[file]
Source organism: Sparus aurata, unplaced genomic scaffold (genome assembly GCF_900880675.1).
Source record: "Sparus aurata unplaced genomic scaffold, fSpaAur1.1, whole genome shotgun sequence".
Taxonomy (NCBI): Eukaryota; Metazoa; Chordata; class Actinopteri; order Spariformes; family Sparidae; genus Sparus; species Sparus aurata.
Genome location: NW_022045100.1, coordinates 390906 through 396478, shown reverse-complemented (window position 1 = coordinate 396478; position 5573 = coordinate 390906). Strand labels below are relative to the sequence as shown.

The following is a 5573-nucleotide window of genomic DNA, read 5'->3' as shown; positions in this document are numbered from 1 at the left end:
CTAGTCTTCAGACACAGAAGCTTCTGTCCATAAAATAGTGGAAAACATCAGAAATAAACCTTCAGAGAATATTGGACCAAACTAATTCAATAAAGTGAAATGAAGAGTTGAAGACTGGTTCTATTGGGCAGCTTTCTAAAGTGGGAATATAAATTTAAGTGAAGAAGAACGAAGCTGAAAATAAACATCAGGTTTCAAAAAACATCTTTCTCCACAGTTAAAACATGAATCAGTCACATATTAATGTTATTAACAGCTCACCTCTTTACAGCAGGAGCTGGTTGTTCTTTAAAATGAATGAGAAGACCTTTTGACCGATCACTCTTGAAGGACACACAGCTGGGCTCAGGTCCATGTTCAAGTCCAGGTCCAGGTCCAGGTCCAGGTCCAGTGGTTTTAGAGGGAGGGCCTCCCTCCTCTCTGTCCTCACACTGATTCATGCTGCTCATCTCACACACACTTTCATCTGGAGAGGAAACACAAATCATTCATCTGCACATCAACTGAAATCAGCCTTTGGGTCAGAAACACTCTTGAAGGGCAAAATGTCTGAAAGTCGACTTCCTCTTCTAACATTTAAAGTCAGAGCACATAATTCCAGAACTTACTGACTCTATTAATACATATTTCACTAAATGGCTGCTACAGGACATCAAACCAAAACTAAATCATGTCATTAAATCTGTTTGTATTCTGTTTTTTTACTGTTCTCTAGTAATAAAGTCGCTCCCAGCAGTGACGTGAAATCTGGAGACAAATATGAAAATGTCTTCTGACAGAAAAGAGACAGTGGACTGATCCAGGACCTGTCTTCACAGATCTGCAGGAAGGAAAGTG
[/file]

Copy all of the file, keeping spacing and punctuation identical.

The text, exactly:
Source organism: Sparus aurata, unplaced genomic scaffold (genome assembly GCF_900880675.1).
Source record: "Sparus aurata unplaced genomic scaffold, fSpaAur1.1, whole genome shotgun sequence".
Taxonomy (NCBI): Eukaryota; Metazoa; Chordata; class Actinopteri; order Spariformes; family Sparidae; genus Sparus; species Sparus aurata.
Genome location: NW_022045100.1, coordinates 390906 through 396478, shown reverse-complemented (window position 1 = coordinate 396478; position 5573 = coordinate 390906). Strand labels below are relative to the sequence as shown.

The following is a 5573-nucleotide window of genomic DNA, read 5'->3' as shown; positions in this document are numbered from 1 at the left end:
CTAGTCTTCAGACACAGAAGCTTCTGTCCATAAAATAGTGGAAAACATCAGAAATAAACCTTCAGAGAATATTGGACCAAACTAATTCAATAAAGTGAAATGAAGAGTTGAAGACTGGTTCTATTGGGCAGCTTTCTAAAGTGGGAATATAAATTTAAGTGAAGAAGAACGAAGCTGAAAATAAACATCAGGTTTCAAAAAACATCTTTCTCCACAGTTAAAACATGAATCAGTCACATATTAATGTTATTAACAGCTCACCTCTTTACAGCAGGAGCTGGTTGTTCTTTAAAATGAATGAGAAGACCTTTTGACCGATCACTCTTGAAGGACACACAGCTGGGCTCAGGTCCATGTTCAAGTCCAGGTCCAGGTCCAGGTCCAGGTCCAGTGGTTTTAGAGGGAGGGCCTCCCTCCTCTCTGTCCTCACACTGATTCATGCTGCTCATCTCACACACACTTTCATCTGGAGAGGAAACACAAATCATTCATCTGCACATCAACTGAAATCAGCCTTTGGGTCAGAAACACTCTTGAAGGGCAAAATGTCTGAAAGTCGACTTCCTCTTCTAACATTTAAAGTCAGAGCACATAATTCCAGAACTTACTGACTCTATTAATACATATTTCACTAAATGGCTGCTACAGGACATCAAACCAAAACTAAATCATGTCATTAAATCTGTTTGTATTCTGTTTTTTTACTGTTCTCTAGTAATAAAGTCGCTCCCAGCAGTGACGTGAAATCTGGAGACAAATATGAAAATGTCTTCTGACAGAAAAGAGACAGTGGACTGATCCAGGACCTGTCTTCACAGATCTGCAGGAAGGAAAGTG